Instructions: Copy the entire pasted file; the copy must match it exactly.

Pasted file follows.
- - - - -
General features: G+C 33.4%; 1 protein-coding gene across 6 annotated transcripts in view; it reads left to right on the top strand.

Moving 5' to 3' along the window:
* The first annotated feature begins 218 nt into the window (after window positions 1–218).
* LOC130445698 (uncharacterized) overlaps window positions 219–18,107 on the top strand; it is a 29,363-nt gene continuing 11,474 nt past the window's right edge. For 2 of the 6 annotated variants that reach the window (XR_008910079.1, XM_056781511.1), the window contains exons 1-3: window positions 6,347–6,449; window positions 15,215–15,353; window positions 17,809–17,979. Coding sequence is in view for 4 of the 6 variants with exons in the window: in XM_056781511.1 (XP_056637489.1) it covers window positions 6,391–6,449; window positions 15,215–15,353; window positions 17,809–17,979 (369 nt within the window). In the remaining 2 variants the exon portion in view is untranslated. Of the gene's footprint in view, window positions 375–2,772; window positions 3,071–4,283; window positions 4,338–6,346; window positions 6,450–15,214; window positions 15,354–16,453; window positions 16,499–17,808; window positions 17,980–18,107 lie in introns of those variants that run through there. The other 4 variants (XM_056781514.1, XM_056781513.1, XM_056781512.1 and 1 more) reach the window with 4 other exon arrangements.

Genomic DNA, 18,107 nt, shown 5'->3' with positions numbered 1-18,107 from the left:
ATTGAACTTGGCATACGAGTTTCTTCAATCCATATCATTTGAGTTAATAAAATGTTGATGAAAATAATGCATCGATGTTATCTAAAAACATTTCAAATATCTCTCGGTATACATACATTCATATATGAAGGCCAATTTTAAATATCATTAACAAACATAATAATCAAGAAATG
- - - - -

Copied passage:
General features: G+C 33.4%; 1 protein-coding gene across 6 annotated transcripts in view; it reads left to right on the top strand.

Moving 5' to 3' along the window:
* The first annotated feature begins 218 nt into the window (after window positions 1–218).
* LOC130445698 (uncharacterized) overlaps window positions 219–18,107 on the top strand; it is a 29,363-nt gene continuing 11,474 nt past the window's right edge. For 2 of the 6 annotated variants that reach the window (XR_008910079.1, XM_056781511.1), the window contains exons 1-3: window positions 6,347–6,449; window positions 15,215–15,353; window positions 17,809–17,979. Coding sequence is in view for 4 of the 6 variants with exons in the window: in XM_056781511.1 (XP_056637489.1) it covers window positions 6,391–6,449; window positions 15,215–15,353; window positions 17,809–17,979 (369 nt within the window). In the remaining 2 variants the exon portion in view is untranslated. Of the gene's footprint in view, window positions 375–2,772; window positions 3,071–4,283; window positions 4,338–6,346; window positions 6,450–15,214; window positions 15,354–16,453; window positions 16,499–17,808; window positions 17,980–18,107 lie in introns of those variants that run through there. The other 4 variants (XM_056781514.1, XM_056781513.1, XM_056781512.1 and 1 more) reach the window with 4 other exon arrangements.

Genomic DNA, 18,107 nt, shown 5'->3' with positions numbered 1-18,107 from the left:
ATTGAACTTGGCATACGAGTTTCTTCAATCCATATCATTTGAGTTAATAAAATGTTGATGAAAATAATGCATCGATGTTATCTAAAAACATTTCAAATATCTCTCGGTATACATACATTCATATATGAAGGCCAATTTTAAATATCATTAACAAACATAATAATCAAGAAATG